In the ﬁnal article of this two-part feature on the assessment and management of childhood asthma, the authors explain how a ﬂexible approach to treatment will provide optimum disease control. Part 1, which focused on diagnosis, was published in the November/December issue of BJFM.
Dr Siba Prosad Paul Specialty Trainee Year 6 in Paediatrics, Bristol Royal Hospital for Children
Dr Anil Kumar Garg Consultant Paediatrician, Worthing Hospital
Dr Neelu Garg Senior GP, Worthing
Asthma is “a disease characterised by recurrent attacks of breathlessness and wheezing which vary in frequency and severity from person to person” 1 as defined by the World Health Organization. The challenges faced by practitioners in diagnosing asthma in children (especially in the under fives) were discussed in the previous article ( BJFM November/December 2013). Once a diagnosis is established the next challenge is to create an individualised asthma management plan best suited to the needs of the particular child. The management of asthma should be guided by the BTS/SIGN guidelines. 2,3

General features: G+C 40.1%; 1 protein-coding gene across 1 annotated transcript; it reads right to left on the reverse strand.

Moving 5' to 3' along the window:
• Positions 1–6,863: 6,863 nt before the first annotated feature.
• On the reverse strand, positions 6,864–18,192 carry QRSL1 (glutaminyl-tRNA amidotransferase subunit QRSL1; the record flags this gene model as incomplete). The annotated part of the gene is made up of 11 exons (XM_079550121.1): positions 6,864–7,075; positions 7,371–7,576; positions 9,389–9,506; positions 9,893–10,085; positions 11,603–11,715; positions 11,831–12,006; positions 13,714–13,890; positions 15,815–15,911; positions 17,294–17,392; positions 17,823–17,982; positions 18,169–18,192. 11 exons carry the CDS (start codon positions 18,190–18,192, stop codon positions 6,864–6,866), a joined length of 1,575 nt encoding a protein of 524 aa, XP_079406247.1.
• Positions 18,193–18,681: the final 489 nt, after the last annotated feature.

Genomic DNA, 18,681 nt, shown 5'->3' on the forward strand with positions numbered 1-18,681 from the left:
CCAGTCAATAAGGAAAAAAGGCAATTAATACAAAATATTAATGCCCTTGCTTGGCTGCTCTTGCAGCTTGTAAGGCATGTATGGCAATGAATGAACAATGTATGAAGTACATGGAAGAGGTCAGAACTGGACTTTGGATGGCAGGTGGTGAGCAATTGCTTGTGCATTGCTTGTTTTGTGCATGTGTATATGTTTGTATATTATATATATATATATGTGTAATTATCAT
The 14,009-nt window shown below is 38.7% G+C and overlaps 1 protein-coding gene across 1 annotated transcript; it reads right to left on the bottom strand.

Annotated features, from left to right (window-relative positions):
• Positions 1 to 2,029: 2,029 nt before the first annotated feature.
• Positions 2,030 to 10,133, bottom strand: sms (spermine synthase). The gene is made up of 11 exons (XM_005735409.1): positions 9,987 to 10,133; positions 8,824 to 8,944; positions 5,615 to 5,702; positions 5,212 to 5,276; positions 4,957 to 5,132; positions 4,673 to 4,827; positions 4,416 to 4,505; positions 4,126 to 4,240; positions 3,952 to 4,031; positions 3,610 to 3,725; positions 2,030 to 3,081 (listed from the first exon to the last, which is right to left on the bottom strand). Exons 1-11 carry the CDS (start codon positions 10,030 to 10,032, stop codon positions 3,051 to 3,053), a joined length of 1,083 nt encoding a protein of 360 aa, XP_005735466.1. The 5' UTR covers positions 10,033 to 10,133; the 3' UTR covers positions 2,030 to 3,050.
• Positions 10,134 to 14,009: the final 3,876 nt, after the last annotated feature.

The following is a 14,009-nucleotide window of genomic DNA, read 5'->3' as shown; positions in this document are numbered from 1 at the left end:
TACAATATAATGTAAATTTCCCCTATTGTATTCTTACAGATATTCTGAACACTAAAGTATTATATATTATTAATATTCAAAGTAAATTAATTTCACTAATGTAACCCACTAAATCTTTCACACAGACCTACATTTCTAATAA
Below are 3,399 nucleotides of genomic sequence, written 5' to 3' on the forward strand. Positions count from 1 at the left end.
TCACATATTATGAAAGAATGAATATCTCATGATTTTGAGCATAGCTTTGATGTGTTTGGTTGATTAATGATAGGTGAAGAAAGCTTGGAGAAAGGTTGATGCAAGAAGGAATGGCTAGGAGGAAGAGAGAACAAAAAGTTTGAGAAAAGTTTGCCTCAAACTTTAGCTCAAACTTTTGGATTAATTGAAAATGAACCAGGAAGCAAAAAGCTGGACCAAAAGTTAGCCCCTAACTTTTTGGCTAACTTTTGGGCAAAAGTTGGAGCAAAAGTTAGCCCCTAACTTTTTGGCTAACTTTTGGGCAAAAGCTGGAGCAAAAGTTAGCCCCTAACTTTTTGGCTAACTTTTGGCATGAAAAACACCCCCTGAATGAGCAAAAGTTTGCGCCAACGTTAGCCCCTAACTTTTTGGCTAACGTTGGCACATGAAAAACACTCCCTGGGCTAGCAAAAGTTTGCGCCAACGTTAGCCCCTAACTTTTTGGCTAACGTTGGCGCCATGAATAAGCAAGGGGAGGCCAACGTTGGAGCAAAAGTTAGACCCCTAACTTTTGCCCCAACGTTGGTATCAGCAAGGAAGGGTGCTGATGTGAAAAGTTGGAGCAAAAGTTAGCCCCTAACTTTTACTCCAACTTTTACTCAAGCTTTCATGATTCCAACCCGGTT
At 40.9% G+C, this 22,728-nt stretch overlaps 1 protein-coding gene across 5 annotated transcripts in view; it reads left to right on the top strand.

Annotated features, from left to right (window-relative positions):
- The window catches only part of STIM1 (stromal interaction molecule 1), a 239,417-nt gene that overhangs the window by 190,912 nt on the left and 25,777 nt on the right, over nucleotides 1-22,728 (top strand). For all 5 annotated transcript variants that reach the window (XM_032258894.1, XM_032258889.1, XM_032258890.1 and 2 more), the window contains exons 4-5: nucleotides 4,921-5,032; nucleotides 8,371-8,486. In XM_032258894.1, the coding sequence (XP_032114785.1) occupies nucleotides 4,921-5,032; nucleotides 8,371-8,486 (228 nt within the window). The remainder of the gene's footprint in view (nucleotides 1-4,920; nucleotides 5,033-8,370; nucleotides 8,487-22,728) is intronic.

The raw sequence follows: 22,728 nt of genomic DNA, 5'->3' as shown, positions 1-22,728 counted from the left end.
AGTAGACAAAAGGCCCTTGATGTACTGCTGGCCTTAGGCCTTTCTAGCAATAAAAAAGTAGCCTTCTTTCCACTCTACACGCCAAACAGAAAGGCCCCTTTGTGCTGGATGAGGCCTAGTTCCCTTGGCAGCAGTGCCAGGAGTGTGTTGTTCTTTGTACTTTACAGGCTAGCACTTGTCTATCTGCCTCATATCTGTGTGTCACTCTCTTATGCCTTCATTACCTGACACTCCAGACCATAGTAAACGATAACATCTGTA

Asthma is a chronic disorder and the majority of children are managed in the primary care setting by their general practitioner. It is important that they are managed in a child-friendly environment and that health professionals are able to understand the child’s and family’s needs, thus improving compliance with treatment. While prescribing medications, it is equally important that families are given strategies that they can follow easily. Studies have pointed to the value of having dedicated asthma clinics in general practice, led by a GP with an interest in asthma and preferably including a nurse specialist to carry out regular reviews, monitor response to therapies and inhaler techniques and adjust drug dosages. 4 In a randomised controlled trial involving 107 children in the Netherlands (45 recruited from general practice and 62 from hospital), after two years follow-up, the degree of disease control in stable childhood asthma managed by an asthma nurse was found to be non-inferior to traditional management by primary or secondary care physicians. 5
Maximising success of asthma treatment
The most important step in managing children with asthma is a clear and age-appropriate explanation about the diagnosis to children and their families, along with an understanding of how the families plan to balance management requirements against side effects and inconveniences of drug use. 2,6 It is important that side effects from use of pharmacological agents such as steroids are monitored if long term use is necessary.